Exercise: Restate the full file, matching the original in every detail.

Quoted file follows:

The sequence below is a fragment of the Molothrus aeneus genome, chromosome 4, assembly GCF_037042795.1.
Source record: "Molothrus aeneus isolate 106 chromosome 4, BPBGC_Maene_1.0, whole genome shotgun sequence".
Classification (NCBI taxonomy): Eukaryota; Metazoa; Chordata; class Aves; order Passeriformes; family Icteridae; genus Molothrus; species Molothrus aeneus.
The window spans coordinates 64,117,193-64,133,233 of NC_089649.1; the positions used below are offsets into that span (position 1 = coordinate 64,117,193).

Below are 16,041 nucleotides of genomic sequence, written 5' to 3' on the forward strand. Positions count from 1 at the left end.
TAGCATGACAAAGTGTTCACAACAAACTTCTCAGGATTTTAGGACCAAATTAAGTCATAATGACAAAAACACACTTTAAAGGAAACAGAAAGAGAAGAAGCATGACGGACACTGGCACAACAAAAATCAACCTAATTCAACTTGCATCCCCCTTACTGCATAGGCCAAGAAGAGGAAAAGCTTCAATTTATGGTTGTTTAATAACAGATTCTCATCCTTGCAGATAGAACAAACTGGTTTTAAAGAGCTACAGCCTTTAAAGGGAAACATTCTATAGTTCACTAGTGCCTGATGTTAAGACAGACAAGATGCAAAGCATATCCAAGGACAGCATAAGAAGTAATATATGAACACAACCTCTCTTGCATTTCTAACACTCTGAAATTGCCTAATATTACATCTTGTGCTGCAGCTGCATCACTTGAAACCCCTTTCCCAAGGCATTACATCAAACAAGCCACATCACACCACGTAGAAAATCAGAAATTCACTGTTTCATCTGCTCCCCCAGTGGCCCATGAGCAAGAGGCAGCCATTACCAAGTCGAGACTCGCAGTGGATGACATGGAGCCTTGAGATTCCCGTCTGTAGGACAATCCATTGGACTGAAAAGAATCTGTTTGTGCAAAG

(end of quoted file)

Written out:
The sequence below is a fragment of the Molothrus aeneus genome, chromosome 4, assembly GCF_037042795.1.
Source record: "Molothrus aeneus isolate 106 chromosome 4, BPBGC_Maene_1.0, whole genome shotgun sequence".
Classification (NCBI taxonomy): Eukaryota; Metazoa; Chordata; class Aves; order Passeriformes; family Icteridae; genus Molothrus; species Molothrus aeneus.
The window spans coordinates 64,117,193-64,133,233 of NC_089649.1; the positions used below are offsets into that span (position 1 = coordinate 64,117,193).

Below are 16,041 nucleotides of genomic sequence, written 5' to 3' on the forward strand. Positions count from 1 at the left end.
TAGCATGACAAAGTGTTCACAACAAACTTCTCAGGATTTTAGGACCAAATTAAGTCATAATGACAAAAACACACTTTAAAGGAAACAGAAAGAGAAGAAGCATGACGGACACTGGCACAACAAAAATCAACCTAATTCAACTTGCATCCCCCTTACTGCATAGGCCAAGAAGAGGAAAAGCTTCAATTTATGGTTGTTTAATAACAGATTCTCATCCTTGCAGATAGAACAAACTGGTTTTAAAGAGCTACAGCCTTTAAAGGGAAACATTCTATAGTTCACTAGTGCCTGATGTTAAGACAGACAAGATGCAAAGCATATCCAAGGACAGCATAAGAAGTAATATATGAACACAACCTCTCTTGCATTTCTAACACTCTGAAATTGCCTAATATTACATCTTGTGCTGCAGCTGCATCACTTGAAACCCCTTTCCCAAGGCATTACATCAAACAAGCCACATCACACCACGTAGAAAATCAGAAATTCACTGTTTCATCTGCTCCCCCAGTGGCCCATGAGCAAGAGGCAGCCATTACCAAGTCGAGACTCGCAGTGGATGACATGGAGCCTTGAGATTCCCGTCTGTAGGACAATCCATTGGACTGAAAAGAATCTGTTTGTGCAAAG